The following graph visualizes these measurements: it shows the mean absolute errors for validation and test sets side by side, together with the uncertainties of the predictions as error bars:

# plot per channel MAE with uncertainty
val_loss_c, test_loss_c = [], []
for channel in range(3):
  val_loss_c.append( tf.reduce_mean(mae(preds_mean[...,channel], y_val[...,channel])) )
  test_loss_c.append( tf.reduce_mean(mae(preds_test_mean[...,channel], y_test[...,channel])) )

fig, ax = plt.subplots()
ind = np.arange(len(val_loss_c)); width=0.3
bars1 = ax.bar(ind - width/2, val_loss_c, width, yerr=uncertainty_total, capsize=4, label="validation")
bars2 = ax.bar(ind + width/2, test_loss_c, width, yerr=uncertainty_test_total, capsize=4, label="test")
ax.set_ylabel("MAE & Uncertainty")
ax.set_xticks(ind); ax.set_xticklabels(('P', 'u_x', 'u_y'))
ax.legend(); plt.tight_layout()

The mean error is clearly larger, and the slightly larger uncertainties of the predictions are likewise visible via the error bars.

In general it is hard to obtain a calibrated uncertainty estimate, but since we are dealing with a fairly simple problem here, the BNN is able to estimate the uncertainty reasonably well.

The next graph shows the differences of the BNN predictions for a single case of the test set (using the same style as for the validation sample above):


We can also visualize several shapes from the test set together with the corresponding marginalized prediction and uncertainty.

IDXS = [1,3,8]
fig, axs = plt.subplots(nrows=len(IDXS),ncols=3,sharex=True, sharey = True, figsize = (9,len(IDXS)*3))
for i, idx in enumerate(IDXS):
  axs[i][0].imshow(np.flipud(X_test[idx,:,:,CHANNEL].transpose()), cmap=cm.magma)
  axs[i][1].imshow(np.flipud(preds_test_mean[idx,:,:,CHANNEL].transpose()), cmap=cm.magma)
  axs[i][2].imshow(np.flipud(preds_test_std[idx,:,:,CHANNEL].transpose()), cmap=cm.viridis)
axs[0][1].set_title('Avg Pred')
axs[0][2].set_title('Std. Dev')
Text(0.5, 1.0, 'Std. Dev')

As we can see, the shapes from the test set differ quite a bit from another. Nevertheless, the uncertainty estimate is reasonably distributed. It is especially high in the boundary layer around the airfoil, and in the regions of the low pressure pocket.


Despite these promising results, there are still several issues with Bayesian Neural Nets, limiting their use in many practical applications. One serious drawback is the need for additional scaling of the KL-loss and the fact that there is no convincing argument on why it is necessary yet (read e.g. here or here). Furthermore, some people think that assuming independent normal distributions as variational approximations to the posterior is an oversimplification since in practice the weights are actually highly correlated (paper). Other people instead argue that this might not be an issue, as long as the networks in use are deep enough (paper). On top of that, there is research on different (e.g. heavy-tailed) priors other than normals and many other aspects of BNNs.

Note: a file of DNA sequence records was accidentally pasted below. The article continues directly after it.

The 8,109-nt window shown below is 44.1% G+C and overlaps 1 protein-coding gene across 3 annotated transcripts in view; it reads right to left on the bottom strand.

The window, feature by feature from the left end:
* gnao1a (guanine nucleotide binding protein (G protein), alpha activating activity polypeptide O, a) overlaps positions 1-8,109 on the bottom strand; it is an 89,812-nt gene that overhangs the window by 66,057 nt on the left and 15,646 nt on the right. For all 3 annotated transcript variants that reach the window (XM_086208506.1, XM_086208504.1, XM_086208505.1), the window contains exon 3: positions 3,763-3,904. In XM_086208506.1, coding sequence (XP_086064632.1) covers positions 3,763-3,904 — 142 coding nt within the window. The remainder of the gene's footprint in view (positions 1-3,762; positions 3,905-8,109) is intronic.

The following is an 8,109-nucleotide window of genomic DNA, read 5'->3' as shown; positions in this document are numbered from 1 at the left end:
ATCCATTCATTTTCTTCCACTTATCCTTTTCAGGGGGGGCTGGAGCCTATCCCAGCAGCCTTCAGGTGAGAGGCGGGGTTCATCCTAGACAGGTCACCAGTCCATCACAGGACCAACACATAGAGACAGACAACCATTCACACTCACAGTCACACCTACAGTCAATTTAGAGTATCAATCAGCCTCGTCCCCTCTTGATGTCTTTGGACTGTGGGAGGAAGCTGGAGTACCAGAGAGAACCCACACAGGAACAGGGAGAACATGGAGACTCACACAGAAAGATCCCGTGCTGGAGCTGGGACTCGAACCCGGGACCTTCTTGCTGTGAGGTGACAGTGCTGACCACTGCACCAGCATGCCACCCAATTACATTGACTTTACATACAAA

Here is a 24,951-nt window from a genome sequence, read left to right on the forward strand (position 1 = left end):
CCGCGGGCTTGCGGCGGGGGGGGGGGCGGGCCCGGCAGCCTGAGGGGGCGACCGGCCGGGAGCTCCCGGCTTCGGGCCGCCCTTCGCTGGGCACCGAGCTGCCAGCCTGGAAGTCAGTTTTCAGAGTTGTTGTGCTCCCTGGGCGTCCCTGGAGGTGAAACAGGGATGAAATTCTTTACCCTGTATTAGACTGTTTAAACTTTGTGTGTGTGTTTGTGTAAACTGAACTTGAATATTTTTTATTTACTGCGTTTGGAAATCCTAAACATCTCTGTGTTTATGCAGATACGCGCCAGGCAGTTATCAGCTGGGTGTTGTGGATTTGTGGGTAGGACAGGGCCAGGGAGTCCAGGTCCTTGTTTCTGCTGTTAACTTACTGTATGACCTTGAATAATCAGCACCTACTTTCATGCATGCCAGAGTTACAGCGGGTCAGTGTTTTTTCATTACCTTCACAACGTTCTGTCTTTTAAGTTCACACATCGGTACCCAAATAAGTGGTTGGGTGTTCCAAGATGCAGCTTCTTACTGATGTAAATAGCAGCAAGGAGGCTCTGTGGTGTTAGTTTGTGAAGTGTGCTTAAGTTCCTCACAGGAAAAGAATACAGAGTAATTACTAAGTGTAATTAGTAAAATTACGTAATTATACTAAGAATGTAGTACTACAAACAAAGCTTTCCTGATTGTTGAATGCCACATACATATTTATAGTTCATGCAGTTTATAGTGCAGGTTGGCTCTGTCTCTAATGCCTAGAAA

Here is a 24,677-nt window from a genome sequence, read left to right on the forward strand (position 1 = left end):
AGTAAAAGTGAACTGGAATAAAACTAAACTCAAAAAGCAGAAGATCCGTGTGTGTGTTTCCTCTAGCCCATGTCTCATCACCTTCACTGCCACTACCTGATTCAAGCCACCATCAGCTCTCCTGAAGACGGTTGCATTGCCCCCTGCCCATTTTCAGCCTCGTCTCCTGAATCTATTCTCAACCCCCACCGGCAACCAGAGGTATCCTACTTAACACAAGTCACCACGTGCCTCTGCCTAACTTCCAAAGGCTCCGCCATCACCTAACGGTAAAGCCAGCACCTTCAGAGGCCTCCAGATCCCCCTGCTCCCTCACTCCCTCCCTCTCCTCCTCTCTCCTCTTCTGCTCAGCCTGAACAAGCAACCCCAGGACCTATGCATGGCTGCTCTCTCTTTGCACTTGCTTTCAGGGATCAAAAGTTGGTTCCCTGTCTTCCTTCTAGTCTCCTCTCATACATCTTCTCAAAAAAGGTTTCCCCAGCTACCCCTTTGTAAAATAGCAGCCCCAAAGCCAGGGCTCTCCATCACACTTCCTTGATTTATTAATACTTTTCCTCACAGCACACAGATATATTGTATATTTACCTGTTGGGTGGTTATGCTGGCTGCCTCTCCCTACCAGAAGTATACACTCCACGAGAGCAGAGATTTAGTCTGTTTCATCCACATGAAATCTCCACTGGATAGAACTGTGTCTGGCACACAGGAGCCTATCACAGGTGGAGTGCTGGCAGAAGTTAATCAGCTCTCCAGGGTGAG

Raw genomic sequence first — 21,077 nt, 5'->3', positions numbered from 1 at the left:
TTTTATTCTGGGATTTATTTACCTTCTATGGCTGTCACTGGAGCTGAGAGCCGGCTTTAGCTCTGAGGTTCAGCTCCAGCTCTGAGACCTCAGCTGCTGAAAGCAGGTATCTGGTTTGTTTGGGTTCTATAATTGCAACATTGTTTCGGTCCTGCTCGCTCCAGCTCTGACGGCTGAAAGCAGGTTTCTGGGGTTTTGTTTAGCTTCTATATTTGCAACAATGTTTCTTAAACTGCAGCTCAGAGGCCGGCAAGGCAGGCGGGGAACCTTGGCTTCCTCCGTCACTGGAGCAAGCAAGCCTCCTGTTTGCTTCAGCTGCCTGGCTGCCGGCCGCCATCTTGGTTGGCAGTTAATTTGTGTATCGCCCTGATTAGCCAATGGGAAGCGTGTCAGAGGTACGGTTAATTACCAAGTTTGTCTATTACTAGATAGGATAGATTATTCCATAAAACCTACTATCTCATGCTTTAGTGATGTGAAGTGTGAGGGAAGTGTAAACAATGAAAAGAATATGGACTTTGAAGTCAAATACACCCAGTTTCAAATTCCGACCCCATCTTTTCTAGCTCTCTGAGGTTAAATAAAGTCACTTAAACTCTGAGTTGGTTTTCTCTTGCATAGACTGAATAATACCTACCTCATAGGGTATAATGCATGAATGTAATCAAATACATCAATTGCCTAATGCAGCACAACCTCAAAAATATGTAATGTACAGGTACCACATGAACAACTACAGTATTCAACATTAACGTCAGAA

Next steps#

But now it’s time to experiment with BNNs yourself.

  • One interesting thing to look at is how the behavior of our BNN changes, if we adjust the KL-prefactor. In the training loop above we set it to 5000 without further justification. You can check out what happens, if you use a value of 1, as it is suggested by the theory, instead of 5000. According to our implementation, this should make the network ‘more bayesian’, since we assign larger importance to the KL-divergence than before.

  • So far, we have only worked with variational BNNs, implemented via TensorFlows probabilistic layers. Recall that there is a simpler way of getting uncertainty estimates: Using dropout not only at training, but also at inference time. You can check out how the outputs change for that case. In order to do so, you can, for instance, just pass a non-zero dropout rate to the network specification and change the prediction phase in the above implementation from model.predict(…) to model(…, training=True). Setting the training=True flag will tell TensorFlow to forward the input as if it were training data and hence, it will apply dropout. Please note that the training=True flag can also affect other features of the network. Batch normalization, for instance, works differently in training and prediction mode. As long as we don’t deal with overly different data and use sufficiently large batch-sizes, this should not introduce large errors, though. Sensible dropout rates to start experimenting with are e.g. around 0.1.